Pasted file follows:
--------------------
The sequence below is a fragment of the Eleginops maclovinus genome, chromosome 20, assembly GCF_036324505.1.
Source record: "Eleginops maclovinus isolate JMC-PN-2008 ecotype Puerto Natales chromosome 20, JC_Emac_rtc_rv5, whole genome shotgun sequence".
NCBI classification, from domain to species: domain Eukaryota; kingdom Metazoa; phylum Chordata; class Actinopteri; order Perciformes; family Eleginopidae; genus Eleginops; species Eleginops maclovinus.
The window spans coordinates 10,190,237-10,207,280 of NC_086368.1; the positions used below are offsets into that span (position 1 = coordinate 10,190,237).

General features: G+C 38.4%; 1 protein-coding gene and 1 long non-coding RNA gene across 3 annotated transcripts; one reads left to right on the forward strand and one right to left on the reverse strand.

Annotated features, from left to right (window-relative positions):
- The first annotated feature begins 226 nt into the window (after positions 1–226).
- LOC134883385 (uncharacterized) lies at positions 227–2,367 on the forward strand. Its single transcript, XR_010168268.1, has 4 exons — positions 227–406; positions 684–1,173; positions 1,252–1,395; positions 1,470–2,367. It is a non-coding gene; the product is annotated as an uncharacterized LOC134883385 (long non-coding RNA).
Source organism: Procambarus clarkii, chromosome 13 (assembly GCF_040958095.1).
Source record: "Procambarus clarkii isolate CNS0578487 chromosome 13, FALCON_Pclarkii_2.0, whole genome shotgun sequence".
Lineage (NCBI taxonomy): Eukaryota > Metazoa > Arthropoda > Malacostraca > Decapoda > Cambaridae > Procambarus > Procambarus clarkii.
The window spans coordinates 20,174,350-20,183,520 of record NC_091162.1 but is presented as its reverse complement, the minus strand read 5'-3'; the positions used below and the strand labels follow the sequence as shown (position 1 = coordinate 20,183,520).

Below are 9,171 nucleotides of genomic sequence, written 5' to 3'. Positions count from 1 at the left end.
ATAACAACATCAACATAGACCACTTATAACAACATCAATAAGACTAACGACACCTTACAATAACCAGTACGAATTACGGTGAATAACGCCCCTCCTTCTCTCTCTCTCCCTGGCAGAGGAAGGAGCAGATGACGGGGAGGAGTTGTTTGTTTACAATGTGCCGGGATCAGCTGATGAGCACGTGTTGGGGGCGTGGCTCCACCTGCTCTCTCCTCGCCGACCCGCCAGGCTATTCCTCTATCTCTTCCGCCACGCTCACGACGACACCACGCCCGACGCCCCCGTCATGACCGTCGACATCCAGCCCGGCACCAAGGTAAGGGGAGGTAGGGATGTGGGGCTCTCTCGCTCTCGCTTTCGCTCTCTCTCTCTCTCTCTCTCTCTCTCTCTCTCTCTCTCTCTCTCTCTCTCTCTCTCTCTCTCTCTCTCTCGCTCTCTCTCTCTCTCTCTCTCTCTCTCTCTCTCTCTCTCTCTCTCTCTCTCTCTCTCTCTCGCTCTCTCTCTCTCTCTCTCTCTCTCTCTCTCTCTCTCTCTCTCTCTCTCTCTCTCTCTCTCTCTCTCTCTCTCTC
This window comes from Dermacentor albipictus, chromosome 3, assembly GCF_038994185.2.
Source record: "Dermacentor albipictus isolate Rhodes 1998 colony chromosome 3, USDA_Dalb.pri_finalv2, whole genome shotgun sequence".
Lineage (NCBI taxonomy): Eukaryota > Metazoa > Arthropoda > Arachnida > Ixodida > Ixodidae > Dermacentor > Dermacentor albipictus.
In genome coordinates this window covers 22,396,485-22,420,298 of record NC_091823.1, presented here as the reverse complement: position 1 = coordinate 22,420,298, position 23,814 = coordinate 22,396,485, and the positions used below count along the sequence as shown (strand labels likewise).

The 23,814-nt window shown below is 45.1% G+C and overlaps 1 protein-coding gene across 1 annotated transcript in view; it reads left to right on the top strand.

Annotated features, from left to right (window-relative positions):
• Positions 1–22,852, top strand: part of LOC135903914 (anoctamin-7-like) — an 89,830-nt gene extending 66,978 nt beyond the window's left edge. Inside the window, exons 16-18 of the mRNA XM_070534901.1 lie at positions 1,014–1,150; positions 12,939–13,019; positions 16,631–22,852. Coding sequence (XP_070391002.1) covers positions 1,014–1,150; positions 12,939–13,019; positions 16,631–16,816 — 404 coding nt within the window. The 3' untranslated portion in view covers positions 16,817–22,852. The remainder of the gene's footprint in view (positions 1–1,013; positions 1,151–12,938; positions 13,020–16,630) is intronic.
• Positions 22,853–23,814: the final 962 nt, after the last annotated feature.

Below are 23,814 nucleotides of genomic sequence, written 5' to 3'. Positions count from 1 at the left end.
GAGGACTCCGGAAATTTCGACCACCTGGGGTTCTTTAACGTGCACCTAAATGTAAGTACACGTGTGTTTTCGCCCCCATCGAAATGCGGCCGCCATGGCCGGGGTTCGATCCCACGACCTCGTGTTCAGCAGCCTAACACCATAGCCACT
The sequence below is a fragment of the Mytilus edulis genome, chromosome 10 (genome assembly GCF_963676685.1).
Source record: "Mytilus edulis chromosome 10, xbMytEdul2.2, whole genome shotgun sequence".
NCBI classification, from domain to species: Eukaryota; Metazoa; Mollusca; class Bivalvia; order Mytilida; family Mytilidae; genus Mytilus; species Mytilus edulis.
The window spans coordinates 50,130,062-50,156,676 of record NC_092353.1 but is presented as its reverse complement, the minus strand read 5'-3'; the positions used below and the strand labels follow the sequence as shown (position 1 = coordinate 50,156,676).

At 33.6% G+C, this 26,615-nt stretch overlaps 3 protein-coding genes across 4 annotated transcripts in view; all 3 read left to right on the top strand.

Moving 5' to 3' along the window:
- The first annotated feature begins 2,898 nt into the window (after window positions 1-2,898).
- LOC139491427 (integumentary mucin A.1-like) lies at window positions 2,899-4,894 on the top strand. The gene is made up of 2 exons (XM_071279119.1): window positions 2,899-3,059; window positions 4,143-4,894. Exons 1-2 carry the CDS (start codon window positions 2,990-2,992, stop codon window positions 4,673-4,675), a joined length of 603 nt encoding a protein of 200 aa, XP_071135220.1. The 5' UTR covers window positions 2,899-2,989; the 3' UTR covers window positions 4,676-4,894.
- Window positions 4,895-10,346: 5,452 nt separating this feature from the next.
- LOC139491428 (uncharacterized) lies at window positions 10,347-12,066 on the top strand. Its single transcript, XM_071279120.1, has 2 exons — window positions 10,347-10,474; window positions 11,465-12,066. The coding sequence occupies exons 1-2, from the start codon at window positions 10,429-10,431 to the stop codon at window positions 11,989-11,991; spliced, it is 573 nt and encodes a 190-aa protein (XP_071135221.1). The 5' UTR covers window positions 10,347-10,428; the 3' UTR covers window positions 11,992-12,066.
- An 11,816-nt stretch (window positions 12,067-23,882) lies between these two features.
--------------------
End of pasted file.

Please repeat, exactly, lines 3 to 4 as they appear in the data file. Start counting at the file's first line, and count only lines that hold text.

NCBI classification, from domain to species: domain Eukaryota; kingdom Metazoa; phylum Chordata; class Actinopteri; order Perciformes; family Eleginopidae; genus Eleginops; species Eleginops maclovinus.
The window spans coordinates 10,190,237-10,207,280 of NC_086368.1; the positions used below are offsets into that span (position 1 = coordinate 10,190,237).